Everyone is worried about the way stock market indices are running up – from one high to another. Many are selling their investments. But what are the experts doing?
When I say experts, I refer to the mutual fund schemes which have a stated strategy of lowering allocation to equity when the market valuations are excessive.
Typically, this is the forte of Dynamic Asset Allocation or Balanced Advantage funds.
Let’s take a quick look at the table below.
The allocation is only for unhedged, long term equity holding and does not include arbitrage. The allocation % for Motilal Oswal Dynamic Fund and Quantum Long Term Equity Value Fund is as of Oct 31, 2020. All others are as of Nov 30, 2020.
I took some of the schemes across the spectrum to understand how are different fund managers thinking or, in some cases, what is their model suggesting.
You need not be surprised to find Parag Parikh Long Term Equity and Quantum Long Term Equity Value Fund as a part of this list. Both have a known bias for holding cash. In the past, they held as much as 30% of the portfolio in non equity.
As you notice, there is no consensus on the state of the markets or how the models of these funds interpret the markets.
In case of dynamic allocation funds, a pro cyclical, trend following model from Edelweiss MF has over 70% in Equity. In contrast, an aggressive ICICI Pru Balanced Advantage, is at less than 50% equity allocation.
This is definitely lower than the equity allocations these schemes had a few months ago. For example, DSP Dynamic Asset Allocation Funds’ long equity exposure was above 60%.
On the other hand, a known conservative fund such as Quantum Long Term Equity Value Fund is at 88% (as of Oct 31, 2020). Even Parag Parikh Long Term Equity, a valuation conscious fund, has more than 90% allocation to equity in its portfolio (as of Nov 30, 2020).
Now you see dynamic or balanced advantage funds have a role to fulfil for their investors. They need to minimise drawdowns even at the cost of lower returns. That’s the primary expectation any investor has of these funds.
Having said that, the allocation in these funds can be a good indicator of how frothy the markets are, if at all.
The other equity funds are, of course, equity funds and they will tend to keep a fuller allocation to equity.
What should you do?
No doubt the experts have left you confused. So, what should you be doing?
Before you can answer that, you have to answer what is the allocation that works for you? If your target portfolio allocation not equities is 50% and the current allocation has become 60% may be time to reduce it a bit and rebalance.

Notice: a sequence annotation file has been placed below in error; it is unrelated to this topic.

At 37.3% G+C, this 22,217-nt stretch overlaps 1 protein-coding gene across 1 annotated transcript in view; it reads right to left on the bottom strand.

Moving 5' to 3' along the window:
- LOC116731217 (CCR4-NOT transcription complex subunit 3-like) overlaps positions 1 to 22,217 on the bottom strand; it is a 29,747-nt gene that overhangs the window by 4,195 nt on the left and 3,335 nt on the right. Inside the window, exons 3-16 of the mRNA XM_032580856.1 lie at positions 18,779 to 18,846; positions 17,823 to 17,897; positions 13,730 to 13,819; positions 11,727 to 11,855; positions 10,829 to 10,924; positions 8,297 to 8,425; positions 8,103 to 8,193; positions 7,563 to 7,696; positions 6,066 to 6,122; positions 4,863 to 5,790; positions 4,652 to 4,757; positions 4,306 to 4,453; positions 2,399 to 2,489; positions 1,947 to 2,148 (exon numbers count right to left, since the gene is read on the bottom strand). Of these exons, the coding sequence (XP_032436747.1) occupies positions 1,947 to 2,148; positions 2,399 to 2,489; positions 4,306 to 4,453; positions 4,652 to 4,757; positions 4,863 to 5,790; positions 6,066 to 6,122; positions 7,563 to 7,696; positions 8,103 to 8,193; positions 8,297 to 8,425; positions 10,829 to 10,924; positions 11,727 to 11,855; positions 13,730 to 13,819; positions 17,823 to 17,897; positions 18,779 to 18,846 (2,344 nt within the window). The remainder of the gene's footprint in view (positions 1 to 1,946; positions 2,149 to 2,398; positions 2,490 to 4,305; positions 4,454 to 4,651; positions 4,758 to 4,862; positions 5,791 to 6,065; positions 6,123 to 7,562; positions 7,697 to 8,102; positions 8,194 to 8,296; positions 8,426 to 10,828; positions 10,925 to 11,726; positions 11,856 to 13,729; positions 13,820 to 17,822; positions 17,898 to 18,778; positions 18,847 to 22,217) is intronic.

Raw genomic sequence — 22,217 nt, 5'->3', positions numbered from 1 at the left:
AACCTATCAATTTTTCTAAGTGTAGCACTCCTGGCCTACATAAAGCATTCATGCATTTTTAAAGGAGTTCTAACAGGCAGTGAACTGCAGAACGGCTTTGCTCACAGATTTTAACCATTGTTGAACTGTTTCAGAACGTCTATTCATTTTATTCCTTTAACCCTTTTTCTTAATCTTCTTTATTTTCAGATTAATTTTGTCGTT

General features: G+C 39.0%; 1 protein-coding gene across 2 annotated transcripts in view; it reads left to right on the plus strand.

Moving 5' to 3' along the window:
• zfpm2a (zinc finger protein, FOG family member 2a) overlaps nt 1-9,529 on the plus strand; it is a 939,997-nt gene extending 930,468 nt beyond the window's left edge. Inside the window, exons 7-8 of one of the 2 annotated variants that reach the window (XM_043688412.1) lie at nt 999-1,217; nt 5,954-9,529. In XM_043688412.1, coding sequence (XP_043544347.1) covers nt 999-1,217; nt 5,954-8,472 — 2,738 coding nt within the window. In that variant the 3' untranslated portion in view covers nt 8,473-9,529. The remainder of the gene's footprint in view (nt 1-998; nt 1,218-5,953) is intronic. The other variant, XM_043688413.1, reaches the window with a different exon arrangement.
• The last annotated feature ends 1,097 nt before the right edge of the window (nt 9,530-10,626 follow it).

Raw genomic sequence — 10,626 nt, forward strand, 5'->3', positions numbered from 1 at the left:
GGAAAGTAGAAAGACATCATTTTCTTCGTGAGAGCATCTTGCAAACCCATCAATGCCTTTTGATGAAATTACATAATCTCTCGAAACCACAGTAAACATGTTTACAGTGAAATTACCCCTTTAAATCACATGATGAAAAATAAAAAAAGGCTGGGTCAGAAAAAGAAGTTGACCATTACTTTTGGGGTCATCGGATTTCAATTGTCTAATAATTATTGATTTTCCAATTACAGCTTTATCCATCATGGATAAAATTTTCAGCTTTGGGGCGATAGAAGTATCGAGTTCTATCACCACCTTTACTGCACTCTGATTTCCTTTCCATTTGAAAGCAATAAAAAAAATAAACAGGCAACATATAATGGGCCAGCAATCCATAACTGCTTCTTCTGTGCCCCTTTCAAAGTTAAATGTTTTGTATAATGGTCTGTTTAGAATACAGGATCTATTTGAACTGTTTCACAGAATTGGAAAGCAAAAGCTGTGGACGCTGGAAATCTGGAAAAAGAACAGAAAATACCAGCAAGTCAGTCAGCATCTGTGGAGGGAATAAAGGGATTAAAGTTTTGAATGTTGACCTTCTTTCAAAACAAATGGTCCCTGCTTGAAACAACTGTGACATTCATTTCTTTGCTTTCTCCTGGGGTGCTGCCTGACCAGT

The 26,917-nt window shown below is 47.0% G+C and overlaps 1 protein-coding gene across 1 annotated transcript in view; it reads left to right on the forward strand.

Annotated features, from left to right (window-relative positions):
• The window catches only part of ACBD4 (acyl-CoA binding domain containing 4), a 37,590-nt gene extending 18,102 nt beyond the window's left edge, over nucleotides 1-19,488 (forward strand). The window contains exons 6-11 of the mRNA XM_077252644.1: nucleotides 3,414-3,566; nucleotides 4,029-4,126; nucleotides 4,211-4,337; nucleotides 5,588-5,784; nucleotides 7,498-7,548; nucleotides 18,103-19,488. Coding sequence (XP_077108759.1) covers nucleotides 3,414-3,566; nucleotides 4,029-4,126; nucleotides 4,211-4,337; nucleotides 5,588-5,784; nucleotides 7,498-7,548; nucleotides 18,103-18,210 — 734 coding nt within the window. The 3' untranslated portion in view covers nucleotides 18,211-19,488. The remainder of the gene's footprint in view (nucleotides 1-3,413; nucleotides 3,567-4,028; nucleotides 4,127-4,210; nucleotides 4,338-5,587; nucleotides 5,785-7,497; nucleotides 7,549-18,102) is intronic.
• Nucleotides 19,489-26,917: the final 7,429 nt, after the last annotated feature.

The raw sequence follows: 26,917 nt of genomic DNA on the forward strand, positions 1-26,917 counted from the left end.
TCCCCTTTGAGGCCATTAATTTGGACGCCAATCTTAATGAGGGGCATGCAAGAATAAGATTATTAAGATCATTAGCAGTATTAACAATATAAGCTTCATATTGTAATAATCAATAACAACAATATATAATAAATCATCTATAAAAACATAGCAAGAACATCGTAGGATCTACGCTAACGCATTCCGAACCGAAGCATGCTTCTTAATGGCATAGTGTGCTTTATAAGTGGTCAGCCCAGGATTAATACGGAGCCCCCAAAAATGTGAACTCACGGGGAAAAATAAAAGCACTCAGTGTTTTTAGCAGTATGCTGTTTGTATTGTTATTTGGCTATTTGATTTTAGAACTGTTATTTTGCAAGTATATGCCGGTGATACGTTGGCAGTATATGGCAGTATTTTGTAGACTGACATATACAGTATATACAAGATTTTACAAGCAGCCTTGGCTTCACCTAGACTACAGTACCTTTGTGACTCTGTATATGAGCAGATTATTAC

However, if you are still building up your allocation to the desired level, then this may not result in anything substantial.
In most portfolios, I work with, the equity allocation is already less than 50% .
Tactically, it does sound enticing to book some profits and use it to deploy back later, if and when, markets fall. But history has told us that it can’t be done perfectly.
At extreme levels, you will be seized by the then market situation and not take action. If you reinvest only when things normalise, well, then why bear the exit loads, capital gains and the accompanying stress.
Of course, there is a question of seeing the RED in the portfolio. Frankly, if you are not ready for the colour, then you should not be in equities.
Then there is the question of what type of fund you are invested in. If your fund already has provisions to reduce/increase equity allocation based on its own model/mandate, then you needn’t duplicate the action. Let the fund’s model dictate the allocation.
The simple bottomline is that you check your portfolio allocation, decide your comfort level and if things are out of line, then take any action.
Investing success is about managing the mind more than the money.
Between you and me: How have you changed you investment portfolio in recent months? Do you plan to take any action based on the markets?
Read More: Is your portfolio ready for a market crash?